Family accuses US Attorney’s office and MIT of contributing to the death of 26-year-old Aaron Swartz.
14 Jan 2013
Angry activists poured scorn on US prosecutors for leading an overzealous campaign against internet freedom fighter Aaron Swartz, with his family suggesting it contributed to his suicide.
Swartz, who was just 14 when he co-developed the RSS feeds that are now the norm for publishing frequent updates online and went on to help launch social news website Reddit, hanged himself in his New York apartment on Friday.
He had been due to stand trial in April for allegedly breaking into a closet at the Massachusetts Institute of Technology to plug into the computer network and download millions of academic journal articles from the subscription-only JSTOR service.
Swartz had written openly about suffering periodically from depression, but friends and family suggested the looming trial contributed to his suicide and accused MIT and prosecutors of being overzealous in pursuing their case.
“It is the product of a criminal justice system rife with intimidation and prosecutorial overreach,” a family statement said on Sunday.
“Decisions made by officials in the Massachusetts US Attorney’s office and at MIT contributed to his death.”
MIT president Leo Rafael Reif expressed shock and grief at Swartz’s death, and tapped computer science and engineering professor Hal Abelson to lead a “thorough analysis” of MIT’s involvement in the JSTOR case.
Continue reading at: http://www.aljazeera.com/news/americas/2013/01/20131145435451897.html
By Joe Romm
on Jan 15, 2013
350.org news release
Eighteen of the nation’s top climate scientists released a letter to President Obama today urging him to say no to the Keystone XL tar sands pipeline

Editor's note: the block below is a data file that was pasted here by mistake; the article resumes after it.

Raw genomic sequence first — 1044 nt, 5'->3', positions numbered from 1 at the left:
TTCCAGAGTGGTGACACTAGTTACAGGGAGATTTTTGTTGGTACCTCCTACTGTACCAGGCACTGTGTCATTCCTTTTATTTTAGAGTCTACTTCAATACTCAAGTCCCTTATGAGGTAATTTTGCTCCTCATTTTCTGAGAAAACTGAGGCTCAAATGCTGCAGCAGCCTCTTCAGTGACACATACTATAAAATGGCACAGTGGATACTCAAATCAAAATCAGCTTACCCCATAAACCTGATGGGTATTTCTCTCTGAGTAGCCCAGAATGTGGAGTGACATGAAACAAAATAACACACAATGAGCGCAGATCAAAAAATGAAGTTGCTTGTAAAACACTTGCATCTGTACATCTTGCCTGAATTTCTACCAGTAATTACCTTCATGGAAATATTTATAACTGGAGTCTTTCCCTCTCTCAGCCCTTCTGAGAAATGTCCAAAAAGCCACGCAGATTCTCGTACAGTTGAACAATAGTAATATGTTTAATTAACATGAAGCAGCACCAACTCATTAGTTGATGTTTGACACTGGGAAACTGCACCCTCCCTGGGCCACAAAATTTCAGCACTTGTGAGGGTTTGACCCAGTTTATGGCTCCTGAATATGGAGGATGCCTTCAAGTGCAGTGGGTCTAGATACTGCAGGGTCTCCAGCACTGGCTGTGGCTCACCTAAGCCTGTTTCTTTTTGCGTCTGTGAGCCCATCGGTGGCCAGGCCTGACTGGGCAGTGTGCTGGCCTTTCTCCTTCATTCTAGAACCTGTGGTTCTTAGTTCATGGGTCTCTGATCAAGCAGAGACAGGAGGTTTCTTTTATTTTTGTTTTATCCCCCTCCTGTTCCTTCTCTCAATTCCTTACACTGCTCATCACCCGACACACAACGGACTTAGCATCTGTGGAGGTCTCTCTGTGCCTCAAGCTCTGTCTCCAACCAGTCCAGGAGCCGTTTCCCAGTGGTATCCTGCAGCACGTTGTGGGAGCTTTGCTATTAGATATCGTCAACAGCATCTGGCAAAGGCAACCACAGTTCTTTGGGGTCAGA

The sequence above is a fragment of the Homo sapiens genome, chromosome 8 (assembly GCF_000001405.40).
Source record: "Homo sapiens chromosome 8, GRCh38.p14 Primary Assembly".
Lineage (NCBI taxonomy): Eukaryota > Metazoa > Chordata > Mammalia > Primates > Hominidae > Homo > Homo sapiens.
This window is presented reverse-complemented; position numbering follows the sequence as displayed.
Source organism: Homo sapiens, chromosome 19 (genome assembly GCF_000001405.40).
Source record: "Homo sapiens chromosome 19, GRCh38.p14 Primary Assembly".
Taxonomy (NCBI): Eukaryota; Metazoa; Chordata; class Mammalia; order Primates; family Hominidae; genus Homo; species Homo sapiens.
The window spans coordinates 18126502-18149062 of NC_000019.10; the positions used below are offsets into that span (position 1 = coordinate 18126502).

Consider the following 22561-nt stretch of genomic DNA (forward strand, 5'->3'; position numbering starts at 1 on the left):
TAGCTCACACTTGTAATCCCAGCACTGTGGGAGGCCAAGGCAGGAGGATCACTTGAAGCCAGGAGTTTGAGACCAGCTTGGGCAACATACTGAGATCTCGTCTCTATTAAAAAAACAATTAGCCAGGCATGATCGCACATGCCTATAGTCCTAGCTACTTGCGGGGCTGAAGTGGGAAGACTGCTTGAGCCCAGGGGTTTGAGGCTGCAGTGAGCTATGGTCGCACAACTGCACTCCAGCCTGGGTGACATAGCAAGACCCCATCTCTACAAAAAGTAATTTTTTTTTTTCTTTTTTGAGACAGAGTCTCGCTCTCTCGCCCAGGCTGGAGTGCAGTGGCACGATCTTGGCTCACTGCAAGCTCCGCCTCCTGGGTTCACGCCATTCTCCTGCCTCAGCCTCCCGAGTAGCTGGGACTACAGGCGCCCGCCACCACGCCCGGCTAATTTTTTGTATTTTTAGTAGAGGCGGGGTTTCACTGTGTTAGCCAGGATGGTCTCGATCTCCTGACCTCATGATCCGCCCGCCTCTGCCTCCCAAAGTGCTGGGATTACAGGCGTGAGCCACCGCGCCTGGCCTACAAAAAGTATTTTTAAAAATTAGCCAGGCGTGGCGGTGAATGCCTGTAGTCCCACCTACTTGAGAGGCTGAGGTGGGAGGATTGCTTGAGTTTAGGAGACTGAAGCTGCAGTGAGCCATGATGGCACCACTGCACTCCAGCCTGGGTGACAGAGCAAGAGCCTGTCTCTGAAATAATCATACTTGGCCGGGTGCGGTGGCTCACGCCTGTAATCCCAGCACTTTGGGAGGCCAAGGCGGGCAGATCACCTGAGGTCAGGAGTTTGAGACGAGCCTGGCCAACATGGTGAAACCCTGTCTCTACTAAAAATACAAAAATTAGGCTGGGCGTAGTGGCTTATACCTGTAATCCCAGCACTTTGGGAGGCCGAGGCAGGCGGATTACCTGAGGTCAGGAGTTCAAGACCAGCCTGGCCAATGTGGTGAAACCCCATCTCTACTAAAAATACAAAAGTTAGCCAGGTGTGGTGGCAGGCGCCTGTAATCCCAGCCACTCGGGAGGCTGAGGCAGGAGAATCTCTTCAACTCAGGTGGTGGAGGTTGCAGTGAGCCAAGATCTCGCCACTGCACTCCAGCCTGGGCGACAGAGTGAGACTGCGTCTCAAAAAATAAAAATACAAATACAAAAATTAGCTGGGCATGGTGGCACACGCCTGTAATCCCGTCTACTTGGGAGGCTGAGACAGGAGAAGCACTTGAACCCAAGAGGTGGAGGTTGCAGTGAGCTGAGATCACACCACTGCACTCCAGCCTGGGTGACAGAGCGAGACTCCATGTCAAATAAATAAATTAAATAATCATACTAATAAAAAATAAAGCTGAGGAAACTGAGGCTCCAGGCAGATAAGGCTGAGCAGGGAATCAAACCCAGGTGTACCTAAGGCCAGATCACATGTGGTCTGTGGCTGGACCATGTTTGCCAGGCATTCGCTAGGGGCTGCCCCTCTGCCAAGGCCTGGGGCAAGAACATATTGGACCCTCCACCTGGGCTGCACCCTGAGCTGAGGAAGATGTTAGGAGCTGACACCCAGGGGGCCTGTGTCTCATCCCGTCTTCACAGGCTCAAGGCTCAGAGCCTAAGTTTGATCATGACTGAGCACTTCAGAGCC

“Eighteen months ago some of us wrote you about the proposed Keystone XL tar sands pipeline, explaining why in our opinion its construction ran counter to both national and planetary interests,” wrote the scientists. ”Nothing that has happened since has changed that evaluation; indeed, the year of review that you asked for on the project made it clear exactly how pressing the climate issue really is.”
Indeed the past year has shown that climate change is here. A few months after Superstorm Sandy flooded parts of the Northeast, NOAA announced last week that the average temperature for 2012 was 55.3 degrees Fahrenheit, 3.2 degrees above normal and a full degree higher than the previous warmest year recorded — 1998.
The State Department is expected to soon release its supplemental environmental impact statement (SEIS) required for the northern leg of the Keystone XL pipeline. The department’s previous pipeline EIS downplayed climate risks by arguing that the tar sands would be developed with or without Keystone XL and therefore the project had no responsibility for the additional greenhouse gas emissions that come from burning tar sands oil.
But two of Canada’s largest banks, TD Economics and CIBC, have recently said that without added capacity, “Canada’s oil industry is facing a serious challenge to its long-term growth” and that “Canada needs pipe — and lots of it — to avoid the opportunity cost of stranding over a million barrels a day of potential crude oil growth.”